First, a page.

March 23, 24 Hoi An
Travelling here is smooth as long as you relax and trust people. That's easy if you're not on a tight budget like many of the 'real' backpackers are. (We met a young man from Ontario in MuiNe who told us he had $100 left and he was going to work at a disco to pay his way.)
The second we walked out of the train station in Danang a man approached us to ask if we wanted a taxi. "Yes, to Hoi An." "Ten dolla in ten minute. sir. You wai hia." We told him we would wait at the coffee joint across the street. "Oh sir, too esspensih coffee. Go otta cona."
The other corner sidewalk was thronged with young men sitting on low plastic stools drinking tea and smoking cigarettes. VN pop music was blasting from the many speakers. We had ice coffee and in minutes a driver pulled up and whisked us away from the smoke and din.
We went to the An Huy Hotel where we had made a booking. No booking. "Maybe An Hui Hotel, sir?" We went there. No booking but they took us anyway.
I've made no effort whatsoever to learn Vietnamese, with the exception of 'thank you'. I know it's jingoistic or racist or whatever but it seems to me that there are too few words in the language.
Reading the signs everything looks the same to me! Huy, Hui, Hu, Hi. I guess if every word can have five tones and five meanings it's an economical language.
I have a new appreciation of how difficult it must be for VN to learn English with its hard consonants. "Fre mi" (fresh milk); "Co bia" (cold beer); "Toe" (toast); "Massa" (massage).
Hoi An is charming - lanterns, small shops, ancient temples, old wooden houses and a lovely river. It also has more tailoring shops than Kellogg's has corn flakes! Nancy and I had fun getting stuff made only to be disappointed with the stuff at home.
I'd been wearing the same wrap-around skirt for weeks so decided to have another made. (The weather was so hot in Cambodia, Saigon, Muine and Nha Trang that I couldn't wear some of the things I have with me.) Ian ordered two shirts. That afternoon the temperature dropped by many degrees and it started to rain. I guess I didn't need the skirt!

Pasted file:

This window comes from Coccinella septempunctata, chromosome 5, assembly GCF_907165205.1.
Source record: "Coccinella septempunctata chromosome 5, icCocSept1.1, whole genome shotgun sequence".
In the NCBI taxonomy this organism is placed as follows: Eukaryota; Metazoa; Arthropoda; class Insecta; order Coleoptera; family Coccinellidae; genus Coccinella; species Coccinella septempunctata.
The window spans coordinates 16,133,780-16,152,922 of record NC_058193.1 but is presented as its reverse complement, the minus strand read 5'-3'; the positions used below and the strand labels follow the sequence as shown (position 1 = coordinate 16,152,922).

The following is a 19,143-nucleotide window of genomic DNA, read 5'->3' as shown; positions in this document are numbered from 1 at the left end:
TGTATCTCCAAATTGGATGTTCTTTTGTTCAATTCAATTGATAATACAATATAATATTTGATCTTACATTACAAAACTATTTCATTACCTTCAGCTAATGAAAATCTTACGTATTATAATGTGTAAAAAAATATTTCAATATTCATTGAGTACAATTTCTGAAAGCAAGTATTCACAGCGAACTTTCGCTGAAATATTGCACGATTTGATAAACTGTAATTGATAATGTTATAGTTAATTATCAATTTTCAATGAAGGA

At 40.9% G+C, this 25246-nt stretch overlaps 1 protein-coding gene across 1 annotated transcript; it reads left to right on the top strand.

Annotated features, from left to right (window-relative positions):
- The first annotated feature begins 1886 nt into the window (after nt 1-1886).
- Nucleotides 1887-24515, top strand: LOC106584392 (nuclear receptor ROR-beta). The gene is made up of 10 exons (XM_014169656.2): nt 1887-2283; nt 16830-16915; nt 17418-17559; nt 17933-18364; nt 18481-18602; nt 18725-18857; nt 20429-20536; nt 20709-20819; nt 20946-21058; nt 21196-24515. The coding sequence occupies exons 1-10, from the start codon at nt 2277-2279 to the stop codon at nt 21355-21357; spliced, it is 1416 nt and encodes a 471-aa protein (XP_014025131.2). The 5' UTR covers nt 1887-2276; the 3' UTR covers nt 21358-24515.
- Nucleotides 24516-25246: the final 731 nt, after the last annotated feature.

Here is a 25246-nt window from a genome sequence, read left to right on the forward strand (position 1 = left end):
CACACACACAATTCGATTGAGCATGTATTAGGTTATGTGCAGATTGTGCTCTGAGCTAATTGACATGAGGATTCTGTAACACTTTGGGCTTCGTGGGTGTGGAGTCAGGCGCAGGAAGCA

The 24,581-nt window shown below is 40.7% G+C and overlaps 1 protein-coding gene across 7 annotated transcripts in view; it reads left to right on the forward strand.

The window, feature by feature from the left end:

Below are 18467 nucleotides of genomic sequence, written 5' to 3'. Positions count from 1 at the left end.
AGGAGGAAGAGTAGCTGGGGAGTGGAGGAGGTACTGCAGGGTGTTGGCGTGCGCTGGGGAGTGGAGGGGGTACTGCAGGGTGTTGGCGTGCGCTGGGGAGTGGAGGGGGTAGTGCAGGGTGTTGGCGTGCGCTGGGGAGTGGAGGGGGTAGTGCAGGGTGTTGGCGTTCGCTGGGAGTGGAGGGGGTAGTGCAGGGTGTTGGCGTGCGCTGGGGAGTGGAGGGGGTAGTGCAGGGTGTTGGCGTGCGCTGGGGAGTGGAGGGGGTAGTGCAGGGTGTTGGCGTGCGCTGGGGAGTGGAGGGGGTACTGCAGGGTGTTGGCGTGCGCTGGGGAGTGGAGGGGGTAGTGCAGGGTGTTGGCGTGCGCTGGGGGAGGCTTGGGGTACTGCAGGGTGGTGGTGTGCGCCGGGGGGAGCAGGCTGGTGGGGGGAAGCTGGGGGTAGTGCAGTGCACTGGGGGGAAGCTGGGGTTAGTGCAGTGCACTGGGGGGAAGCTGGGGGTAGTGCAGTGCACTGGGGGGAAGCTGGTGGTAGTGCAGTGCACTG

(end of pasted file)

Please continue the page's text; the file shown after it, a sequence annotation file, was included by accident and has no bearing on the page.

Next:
An ATM kept Ian's card. There were three phone numbers listed to contact. At the first number a man told him to phone another number. At that number Ian got a live person who hung up on him twice. It was Friday about 11:55 a.m. and being the pessimistic alarmists we are we figured we'd have to stay in Hoi An until Monday.
We decided to go to a real bank to talk to someone in person. The bank was about three meters wide (not just the entrance, the whole bank) and had a metal accordion grill across the entrance with a small opening to enter the bank. Inside, the lights were out. Two young men were at a desk near the entrance. One was lying on the desk and the other sat staring at us with a glum face (the phone hanger upper?)
Ian launched into his sad tale with the ATM ID#, the address, the time of the loss etc. The young man continued to stare. Finally, "Luntye. Come ba laita." (In my mind I was thinking, Monday?) He said "One o'clock."
And sure enough, at one o'clock there he was with Ian's card in his hand smiling, polite, almost chatty!! I guess the customer service mode is reserved for business hours.
March 25, 26 Hue
|Me on the right in my new jacket and plastic poncho... brrrr|
Be careful what you wish for - you may get it! I have been so hot. I didn't intentionally wish for cooler weather but it must have been in the back of my mind. We took a car to Hue through cold drizzle and fog.